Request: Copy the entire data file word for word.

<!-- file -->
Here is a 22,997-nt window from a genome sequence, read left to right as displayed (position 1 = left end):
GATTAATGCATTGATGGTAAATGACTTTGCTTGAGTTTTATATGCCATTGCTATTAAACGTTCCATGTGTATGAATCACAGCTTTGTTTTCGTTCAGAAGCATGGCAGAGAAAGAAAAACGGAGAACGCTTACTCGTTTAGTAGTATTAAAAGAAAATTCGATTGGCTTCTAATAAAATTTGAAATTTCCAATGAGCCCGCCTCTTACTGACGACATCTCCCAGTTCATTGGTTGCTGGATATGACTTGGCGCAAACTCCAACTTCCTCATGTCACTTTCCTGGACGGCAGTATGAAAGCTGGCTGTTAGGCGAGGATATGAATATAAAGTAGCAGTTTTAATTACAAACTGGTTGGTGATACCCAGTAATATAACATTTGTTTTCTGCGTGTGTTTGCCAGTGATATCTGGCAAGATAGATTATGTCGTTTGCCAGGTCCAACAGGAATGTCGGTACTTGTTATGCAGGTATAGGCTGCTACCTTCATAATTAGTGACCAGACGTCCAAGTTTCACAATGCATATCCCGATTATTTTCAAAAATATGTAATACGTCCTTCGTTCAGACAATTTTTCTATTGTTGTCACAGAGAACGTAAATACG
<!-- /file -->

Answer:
Here is a 22,997-nt window from a genome sequence, read left to right as displayed (position 1 = left end):
GATTAATGCATTGATGGTAAATGACTTTGCTTGAGTTTTATATGCCATTGCTATTAAACGTTCCATGTGTATGAATCACAGCTTTGTTTTCGTTCAGAAGCATGGCAGAGAAAGAAAAACGGAGAACGCTTACTCGTTTAGTAGTATTAAAAGAAAATTCGATTGGCTTCTAATAAAATTTGAAATTTCCAATGAGCCCGCCTCTTACTGACGACATCTCCCAGTTCATTGGTTGCTGGATATGACTTGGCGCAAACTCCAACTTCCTCATGTCACTTTCCTGGACGGCAGTATGAAAGCTGGCTGTTAGGCGAGGATATGAATATAAAGTAGCAGTTTTAATTACAAACTGGTTGGTGATACCCAGTAATATAACATTTGTTTTCTGCGTGTGTTTGCCAGTGATATCTGGCAAGATAGATTATGTCGTTTGCCAGGTCCAACAGGAATGTCGGTACTTGTTATGCAGGTATAGGCTGCTACCTTCATAATTAGTGACCAGACGTCCAAGTTTCACAATGCATATCCCGATTATTTTCAAAAATATGTAATACGTCCTTCGTTCAGACAATTTTTCTATTGTTGTCACAGAGAACGTAAATACG